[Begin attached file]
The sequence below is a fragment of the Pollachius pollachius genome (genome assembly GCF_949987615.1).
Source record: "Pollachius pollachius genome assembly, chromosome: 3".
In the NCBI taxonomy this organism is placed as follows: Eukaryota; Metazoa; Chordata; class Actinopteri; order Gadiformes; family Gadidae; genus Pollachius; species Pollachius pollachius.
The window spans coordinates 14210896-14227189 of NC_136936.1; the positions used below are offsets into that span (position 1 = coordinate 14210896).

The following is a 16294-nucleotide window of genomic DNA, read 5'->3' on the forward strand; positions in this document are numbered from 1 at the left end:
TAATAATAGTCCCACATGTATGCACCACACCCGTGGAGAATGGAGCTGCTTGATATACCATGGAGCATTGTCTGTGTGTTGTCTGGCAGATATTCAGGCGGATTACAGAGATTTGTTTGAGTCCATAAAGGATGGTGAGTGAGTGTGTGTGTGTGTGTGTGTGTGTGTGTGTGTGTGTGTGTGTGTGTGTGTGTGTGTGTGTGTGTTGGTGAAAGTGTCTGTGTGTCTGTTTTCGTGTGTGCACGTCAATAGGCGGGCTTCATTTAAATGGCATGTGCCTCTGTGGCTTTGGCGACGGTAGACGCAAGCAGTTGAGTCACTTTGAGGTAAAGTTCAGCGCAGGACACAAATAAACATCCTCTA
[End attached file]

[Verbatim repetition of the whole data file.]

The sequence below is a fragment of the Pollachius pollachius genome (genome assembly GCF_949987615.1).
Source record: "Pollachius pollachius genome assembly, chromosome: 3".
In the NCBI taxonomy this organism is placed as follows: Eukaryota; Metazoa; Chordata; class Actinopteri; order Gadiformes; family Gadidae; genus Pollachius; species Pollachius pollachius.
The window spans coordinates 14210896-14227189 of NC_136936.1; the positions used below are offsets into that span (position 1 = coordinate 14210896).

The following is a 16294-nucleotide window of genomic DNA, read 5'->3' on the forward strand; positions in this document are numbered from 1 at the left end:
TAATAATAGTCCCACATGTATGCACCACACCCGTGGAGAATGGAGCTGCTTGATATACCATGGAGCATTGTCTGTGTGTTGTCTGGCAGATATTCAGGCGGATTACAGAGATTTGTTTGAGTCCATAAAGGATGGTGAGTGAGTGTGTGTGTGTGTGTGTGTGTGTGTGTGTGTGTGTGTGTGTGTGTGTGTGTGTGTGTGTGTGTTGGTGAAAGTGTCTGTGTGTCTGTTTTCGTGTGTGCACGTCAATAGGCGGGCTTCATTTAAATGGCATGTGCCTCTGTGGCTTTGGCGACGGTAGACGCAAGCAGTTGAGTCACTTTGAGGTAAAGTTCAGCGCAGGACACAAATAAACATCCTCTA